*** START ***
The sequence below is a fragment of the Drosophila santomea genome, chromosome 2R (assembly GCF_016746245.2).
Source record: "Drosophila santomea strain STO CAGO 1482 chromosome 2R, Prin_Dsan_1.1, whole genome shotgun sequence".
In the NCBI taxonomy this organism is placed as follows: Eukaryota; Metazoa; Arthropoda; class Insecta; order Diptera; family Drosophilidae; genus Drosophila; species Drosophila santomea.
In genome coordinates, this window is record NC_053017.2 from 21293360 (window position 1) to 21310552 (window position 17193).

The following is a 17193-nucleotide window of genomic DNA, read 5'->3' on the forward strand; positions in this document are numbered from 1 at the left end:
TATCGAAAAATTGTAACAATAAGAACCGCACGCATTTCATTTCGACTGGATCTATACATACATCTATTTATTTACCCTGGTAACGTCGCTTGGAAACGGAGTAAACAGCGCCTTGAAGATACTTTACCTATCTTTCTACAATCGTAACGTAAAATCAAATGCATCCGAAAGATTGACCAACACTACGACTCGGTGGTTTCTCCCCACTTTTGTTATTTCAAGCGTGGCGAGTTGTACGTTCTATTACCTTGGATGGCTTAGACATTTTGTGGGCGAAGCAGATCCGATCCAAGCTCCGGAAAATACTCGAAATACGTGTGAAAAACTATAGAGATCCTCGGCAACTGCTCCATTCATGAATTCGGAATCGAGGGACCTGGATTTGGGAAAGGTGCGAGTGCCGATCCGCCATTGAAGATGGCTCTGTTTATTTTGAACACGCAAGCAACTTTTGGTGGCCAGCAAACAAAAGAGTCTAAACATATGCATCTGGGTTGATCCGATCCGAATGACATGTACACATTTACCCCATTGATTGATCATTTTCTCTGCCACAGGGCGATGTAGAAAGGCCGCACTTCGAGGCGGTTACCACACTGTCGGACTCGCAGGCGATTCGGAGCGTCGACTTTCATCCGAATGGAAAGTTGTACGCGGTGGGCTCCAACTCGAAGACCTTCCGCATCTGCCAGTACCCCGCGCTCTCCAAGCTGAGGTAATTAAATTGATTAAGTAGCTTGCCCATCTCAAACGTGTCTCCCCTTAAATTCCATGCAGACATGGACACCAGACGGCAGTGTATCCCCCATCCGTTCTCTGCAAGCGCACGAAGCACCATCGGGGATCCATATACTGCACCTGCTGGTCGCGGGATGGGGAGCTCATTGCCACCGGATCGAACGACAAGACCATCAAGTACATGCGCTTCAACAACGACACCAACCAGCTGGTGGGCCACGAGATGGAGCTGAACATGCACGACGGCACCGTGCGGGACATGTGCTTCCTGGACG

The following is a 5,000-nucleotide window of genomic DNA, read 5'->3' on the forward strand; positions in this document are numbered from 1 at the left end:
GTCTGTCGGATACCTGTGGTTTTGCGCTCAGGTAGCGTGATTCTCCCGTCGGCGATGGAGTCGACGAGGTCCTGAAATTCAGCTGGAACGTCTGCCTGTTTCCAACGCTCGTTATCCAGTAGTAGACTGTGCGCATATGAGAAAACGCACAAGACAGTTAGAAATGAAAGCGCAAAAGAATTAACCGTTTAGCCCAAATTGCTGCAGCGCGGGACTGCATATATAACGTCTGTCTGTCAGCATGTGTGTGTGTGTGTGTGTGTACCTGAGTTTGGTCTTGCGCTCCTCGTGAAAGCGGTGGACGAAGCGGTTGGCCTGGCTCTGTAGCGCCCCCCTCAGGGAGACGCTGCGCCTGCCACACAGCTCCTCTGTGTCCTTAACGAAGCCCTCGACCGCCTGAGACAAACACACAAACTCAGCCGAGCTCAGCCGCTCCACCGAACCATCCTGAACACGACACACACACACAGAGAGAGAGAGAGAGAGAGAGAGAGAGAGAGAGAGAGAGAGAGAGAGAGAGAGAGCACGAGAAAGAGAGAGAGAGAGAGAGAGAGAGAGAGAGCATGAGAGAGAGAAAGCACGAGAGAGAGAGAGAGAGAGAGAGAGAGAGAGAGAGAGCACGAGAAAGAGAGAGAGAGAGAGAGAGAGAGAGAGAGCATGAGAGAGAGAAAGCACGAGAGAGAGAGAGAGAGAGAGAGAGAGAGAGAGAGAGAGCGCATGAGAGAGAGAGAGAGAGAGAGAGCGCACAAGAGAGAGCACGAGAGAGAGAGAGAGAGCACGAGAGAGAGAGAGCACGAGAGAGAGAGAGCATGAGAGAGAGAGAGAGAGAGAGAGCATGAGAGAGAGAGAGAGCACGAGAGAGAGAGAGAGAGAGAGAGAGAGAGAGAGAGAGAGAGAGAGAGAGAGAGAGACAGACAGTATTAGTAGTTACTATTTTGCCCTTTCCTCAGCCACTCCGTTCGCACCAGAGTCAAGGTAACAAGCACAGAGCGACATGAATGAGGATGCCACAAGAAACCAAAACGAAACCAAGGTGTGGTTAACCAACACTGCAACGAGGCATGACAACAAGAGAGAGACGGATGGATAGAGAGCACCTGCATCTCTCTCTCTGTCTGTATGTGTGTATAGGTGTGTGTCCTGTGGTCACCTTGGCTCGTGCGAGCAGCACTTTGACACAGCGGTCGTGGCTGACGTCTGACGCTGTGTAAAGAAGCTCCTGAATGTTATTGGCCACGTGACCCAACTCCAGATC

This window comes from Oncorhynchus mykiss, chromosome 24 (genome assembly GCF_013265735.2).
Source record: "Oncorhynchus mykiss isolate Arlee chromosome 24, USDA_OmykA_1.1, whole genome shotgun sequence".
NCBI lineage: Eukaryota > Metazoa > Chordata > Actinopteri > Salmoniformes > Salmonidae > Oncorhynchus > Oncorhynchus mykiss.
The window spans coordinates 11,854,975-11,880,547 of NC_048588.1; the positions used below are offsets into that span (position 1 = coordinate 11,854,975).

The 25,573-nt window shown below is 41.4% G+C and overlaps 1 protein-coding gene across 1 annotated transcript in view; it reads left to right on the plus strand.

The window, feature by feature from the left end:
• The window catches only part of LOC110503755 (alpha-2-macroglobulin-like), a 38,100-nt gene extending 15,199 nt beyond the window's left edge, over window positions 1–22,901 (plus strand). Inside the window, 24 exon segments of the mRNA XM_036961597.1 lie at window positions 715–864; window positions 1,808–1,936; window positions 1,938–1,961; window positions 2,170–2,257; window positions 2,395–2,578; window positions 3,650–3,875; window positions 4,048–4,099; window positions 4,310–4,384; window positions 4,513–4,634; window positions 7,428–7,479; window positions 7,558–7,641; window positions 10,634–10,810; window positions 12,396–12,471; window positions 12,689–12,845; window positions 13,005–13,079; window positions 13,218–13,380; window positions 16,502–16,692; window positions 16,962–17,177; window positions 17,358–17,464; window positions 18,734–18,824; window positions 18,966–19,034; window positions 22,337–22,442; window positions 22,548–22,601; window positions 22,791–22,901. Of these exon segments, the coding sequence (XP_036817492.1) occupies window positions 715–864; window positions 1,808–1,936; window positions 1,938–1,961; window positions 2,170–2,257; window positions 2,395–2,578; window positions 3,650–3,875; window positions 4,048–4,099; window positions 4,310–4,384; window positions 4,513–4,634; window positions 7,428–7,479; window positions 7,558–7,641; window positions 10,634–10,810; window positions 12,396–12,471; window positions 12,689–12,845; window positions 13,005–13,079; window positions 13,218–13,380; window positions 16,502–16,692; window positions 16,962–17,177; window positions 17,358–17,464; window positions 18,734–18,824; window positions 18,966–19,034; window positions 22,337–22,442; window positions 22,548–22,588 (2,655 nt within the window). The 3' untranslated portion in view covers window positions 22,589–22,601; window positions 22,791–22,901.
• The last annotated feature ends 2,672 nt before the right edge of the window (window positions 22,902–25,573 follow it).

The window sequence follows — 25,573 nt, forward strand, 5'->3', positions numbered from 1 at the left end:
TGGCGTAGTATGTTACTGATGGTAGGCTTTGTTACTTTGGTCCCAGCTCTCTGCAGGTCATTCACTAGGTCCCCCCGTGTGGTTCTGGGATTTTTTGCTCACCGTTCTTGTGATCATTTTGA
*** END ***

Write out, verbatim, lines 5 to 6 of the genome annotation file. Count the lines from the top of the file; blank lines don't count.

The following is a 17193-nucleotide window of genomic DNA, read 5'->3' on the forward strand; positions in this document are numbered from 1 at the left end:
TATCGAAAAATTGTAACAATAAGAACCGCACGCATTTCATTTCGACTGGATCTATACATACATCTATTTATTTACCCTGGTAACGTCGCTTGGAAACGGAGTAAACAGCGCCTTGAAGATACTTTACCTATCTTTCTACAATCGTAACGTAAAATCAAATGCATCCGAAAGATTGACCAACACTACGACTCGGTGGTTTCTCCCCACTTTTGTTATTTCAAGCGTGGCGAGTTGTACGTTCTATTACCTTGGATGGCTTAGACATTTTGTGGGCGAAGCAGATCCGATCCAAGCTCCGGAAAATACTCGAAATACGTGTGAAAAACTATAGAGATCCTCGGCAACTGCTCCATTCATGAATTCGGAATCGAGGGACCTGGATTTGGGAAAGGTGCGAGTGCCGATCCGCCATTGAAGATGGCTCTGTTTATTTTGAACACGCAAGCAACTTTTGGTGGCCAGCAAACAAAAGAGTCTAAACATATGCATCTGGGTTGATCCGATCCGAATGACATGTACACATTTACCCCATTGATTGATCATTTTCTCTGCCACAGGGCGATGTAGAAAGGCCGCACTTCGAGGCGGTTACCACACTGTCGGACTCGCAGGCGATTCGGAGCGTCGACTTTCATCCGAATGGAAAGTTGTACGCGGTGGGCTCCAACTCGAAGACCTTCCGCATCTGCCAGTACCCCGCGCTCTCCAAGCTGAGGTAATTAAATTGATTAAGTAGCTTGCCCATCTCAAACGTGTCTCCCCTTAAATTCCATGCAGACATGGACACCAGACGGCAGTGTATCCCCCATCCGTTCTCTGCAAGCGCACGAAGCACCATCGGGGATCCATATACTGCACCTGCTGGTCGCGGGATGGGGAGCTCATTGCCACCGGATCGAACGACAAGACCATCAAGTACATGCGCTTCAACAACGACACCAACCAGCTGGTGGGCCACGAGATGGAGCTGAACATGCACGACGGCACCGTGCGGGACATGTGCTTCCTGGACG